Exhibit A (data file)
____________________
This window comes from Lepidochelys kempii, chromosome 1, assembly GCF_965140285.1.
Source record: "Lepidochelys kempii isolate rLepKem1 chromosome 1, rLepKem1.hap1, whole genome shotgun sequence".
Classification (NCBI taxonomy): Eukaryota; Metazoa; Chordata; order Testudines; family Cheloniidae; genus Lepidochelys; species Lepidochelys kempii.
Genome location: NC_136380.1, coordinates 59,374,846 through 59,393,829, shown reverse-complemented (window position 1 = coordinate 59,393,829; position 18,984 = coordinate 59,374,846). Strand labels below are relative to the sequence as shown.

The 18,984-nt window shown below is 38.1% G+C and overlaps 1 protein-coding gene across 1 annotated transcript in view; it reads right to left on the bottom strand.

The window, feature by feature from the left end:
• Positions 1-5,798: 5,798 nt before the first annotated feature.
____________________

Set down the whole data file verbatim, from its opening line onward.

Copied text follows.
This window comes from Lepidochelys kempii, chromosome 1, assembly GCF_965140285.1.
Source record: "Lepidochelys kempii isolate rLepKem1 chromosome 1, rLepKem1.hap1, whole genome shotgun sequence".
Classification (NCBI taxonomy): Eukaryota; Metazoa; Chordata; order Testudines; family Cheloniidae; genus Lepidochelys; species Lepidochelys kempii.
Genome location: NC_136380.1, coordinates 59,374,846 through 59,393,829, shown reverse-complemented (window position 1 = coordinate 59,393,829; position 18,984 = coordinate 59,374,846). Strand labels below are relative to the sequence as shown.

The 18,984-nt window shown below is 38.1% G+C and overlaps 1 protein-coding gene across 1 annotated transcript in view; it reads right to left on the bottom strand.

The window, feature by feature from the left end:
• Positions 1-5,798: 5,798 nt before the first annotated feature.